An “aha!” moment

Medieval illustration of a Christian scribe wr...

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Yesterday I picked up a book in my bookcase called “Live the Life you Love – in ten easy step-by-step lessons”. It is written by Barbara Sher and published by Hodder& Stoughton. I only read a few pages and it really opened up my mind about something important to me.

Lesson 1 is “What motivates you?” This exercise asks the reader to look at a time in childhood where we were being creative and sought affirmation from someone, such as a parent or sibling. We are then encouraged to think about what response we got to our need for affirmation or encouragement at that time.

I remember when I was a young girl and I was obsessed with the music I heard on the radio. I decided I wanted to write lyrics for a living when I grew up. I felt I had found my vocation!

So, what happened to this childish wish? I showed a family member the words I had written for a new song and shared my dream with them. They didn’t believe I wrote it. They said I must have copied it from somewhere and that I couldn’t possibly have written it. No further discussion was entered into! I accepted the “fact” that I must be wrong and didn’t ever try to write another song. I didn’t question the response.

So, how could the response have been different? Well, if I was the parent at that time, hopefully I would have given praise and perhaps suggested starting a little book of songs and encouraged further efforts. As an adult now, how do I encourage myself to do well? Do I give up easily if I am not supported? Can I support myself more? Interesting questions worth thinking about.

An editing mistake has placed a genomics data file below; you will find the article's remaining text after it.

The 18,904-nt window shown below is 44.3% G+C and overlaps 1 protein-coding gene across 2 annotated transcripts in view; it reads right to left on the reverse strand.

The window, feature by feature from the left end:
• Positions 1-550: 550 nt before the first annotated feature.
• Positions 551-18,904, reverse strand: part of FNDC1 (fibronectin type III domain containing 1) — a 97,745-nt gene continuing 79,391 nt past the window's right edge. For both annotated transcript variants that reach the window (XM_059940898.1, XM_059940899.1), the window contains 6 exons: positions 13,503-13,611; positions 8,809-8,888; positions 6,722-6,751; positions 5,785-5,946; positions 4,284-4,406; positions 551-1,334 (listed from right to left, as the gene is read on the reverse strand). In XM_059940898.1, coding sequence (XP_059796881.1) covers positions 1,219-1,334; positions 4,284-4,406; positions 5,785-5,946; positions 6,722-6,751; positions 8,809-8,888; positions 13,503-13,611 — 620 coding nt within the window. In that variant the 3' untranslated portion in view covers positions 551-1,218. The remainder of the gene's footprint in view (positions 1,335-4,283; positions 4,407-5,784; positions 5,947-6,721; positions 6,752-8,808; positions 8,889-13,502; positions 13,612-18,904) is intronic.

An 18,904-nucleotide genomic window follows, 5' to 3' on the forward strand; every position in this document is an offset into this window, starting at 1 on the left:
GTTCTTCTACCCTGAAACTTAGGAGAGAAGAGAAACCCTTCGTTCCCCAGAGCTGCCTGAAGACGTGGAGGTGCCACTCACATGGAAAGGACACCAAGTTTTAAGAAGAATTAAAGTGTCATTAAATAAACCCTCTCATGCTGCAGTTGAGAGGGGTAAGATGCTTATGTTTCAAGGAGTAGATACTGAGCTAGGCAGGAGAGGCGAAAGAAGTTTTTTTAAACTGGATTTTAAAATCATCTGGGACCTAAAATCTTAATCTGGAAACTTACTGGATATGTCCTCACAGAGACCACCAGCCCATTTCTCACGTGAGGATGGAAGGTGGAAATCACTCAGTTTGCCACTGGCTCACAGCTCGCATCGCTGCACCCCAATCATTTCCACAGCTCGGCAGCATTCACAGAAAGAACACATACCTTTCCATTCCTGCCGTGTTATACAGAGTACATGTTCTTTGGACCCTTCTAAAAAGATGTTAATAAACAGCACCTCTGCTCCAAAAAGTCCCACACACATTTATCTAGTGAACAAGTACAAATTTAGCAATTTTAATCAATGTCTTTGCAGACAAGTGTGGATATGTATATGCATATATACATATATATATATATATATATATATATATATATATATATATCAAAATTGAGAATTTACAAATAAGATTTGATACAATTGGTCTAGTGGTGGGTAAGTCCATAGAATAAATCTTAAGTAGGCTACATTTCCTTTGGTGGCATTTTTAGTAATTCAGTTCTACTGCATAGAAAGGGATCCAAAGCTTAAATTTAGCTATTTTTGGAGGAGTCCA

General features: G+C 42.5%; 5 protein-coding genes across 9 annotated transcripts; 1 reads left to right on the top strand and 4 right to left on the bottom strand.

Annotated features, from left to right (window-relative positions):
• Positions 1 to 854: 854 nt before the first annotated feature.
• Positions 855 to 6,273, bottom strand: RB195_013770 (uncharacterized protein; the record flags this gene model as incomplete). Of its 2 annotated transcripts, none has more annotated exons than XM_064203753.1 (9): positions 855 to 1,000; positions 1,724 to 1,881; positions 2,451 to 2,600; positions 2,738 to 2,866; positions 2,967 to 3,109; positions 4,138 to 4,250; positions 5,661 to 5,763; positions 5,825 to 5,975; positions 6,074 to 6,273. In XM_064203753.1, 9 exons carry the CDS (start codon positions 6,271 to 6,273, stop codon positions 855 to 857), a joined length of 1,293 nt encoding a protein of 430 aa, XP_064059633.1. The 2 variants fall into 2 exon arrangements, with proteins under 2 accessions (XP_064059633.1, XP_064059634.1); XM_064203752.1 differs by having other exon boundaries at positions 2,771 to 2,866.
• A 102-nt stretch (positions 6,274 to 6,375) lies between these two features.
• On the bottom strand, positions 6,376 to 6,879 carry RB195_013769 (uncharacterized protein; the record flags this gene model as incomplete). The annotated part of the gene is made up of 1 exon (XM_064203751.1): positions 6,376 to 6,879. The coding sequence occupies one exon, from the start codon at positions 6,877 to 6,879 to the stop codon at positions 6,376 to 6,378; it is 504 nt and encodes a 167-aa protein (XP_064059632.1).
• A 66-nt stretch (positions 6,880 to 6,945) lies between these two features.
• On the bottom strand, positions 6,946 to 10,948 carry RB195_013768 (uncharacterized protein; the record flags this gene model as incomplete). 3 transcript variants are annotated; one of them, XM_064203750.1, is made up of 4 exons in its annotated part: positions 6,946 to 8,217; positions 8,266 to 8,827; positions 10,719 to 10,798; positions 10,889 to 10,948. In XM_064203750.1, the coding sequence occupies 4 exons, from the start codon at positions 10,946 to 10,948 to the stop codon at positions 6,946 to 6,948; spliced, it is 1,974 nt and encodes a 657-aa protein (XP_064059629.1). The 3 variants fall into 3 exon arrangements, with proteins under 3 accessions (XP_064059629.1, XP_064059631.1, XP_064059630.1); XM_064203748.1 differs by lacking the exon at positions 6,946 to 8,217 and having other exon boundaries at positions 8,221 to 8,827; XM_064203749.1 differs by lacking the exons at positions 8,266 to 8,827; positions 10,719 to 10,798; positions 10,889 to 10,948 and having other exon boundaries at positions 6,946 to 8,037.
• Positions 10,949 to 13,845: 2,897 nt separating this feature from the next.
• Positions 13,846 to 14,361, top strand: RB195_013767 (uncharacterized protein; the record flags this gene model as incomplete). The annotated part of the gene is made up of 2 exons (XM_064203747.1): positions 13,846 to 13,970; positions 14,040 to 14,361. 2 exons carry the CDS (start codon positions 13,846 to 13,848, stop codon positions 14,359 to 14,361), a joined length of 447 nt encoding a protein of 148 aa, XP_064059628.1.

How do you support your own writing efforts or personal goals? Do you rely on others to praise your work? What sort of encouragement would work well for you – in your writing or other aspects of your life. We are all different and no doubt the environment we grew up in can still impact on us today.

Food for thought 🙂

Lorraine

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One thought on “An “aha!” moment

  1. I think we have to be happy about our writing and enjoy the process for its own benefit first. The extra praise is great but shouldn’t be the reason to write…. Right? 🙂

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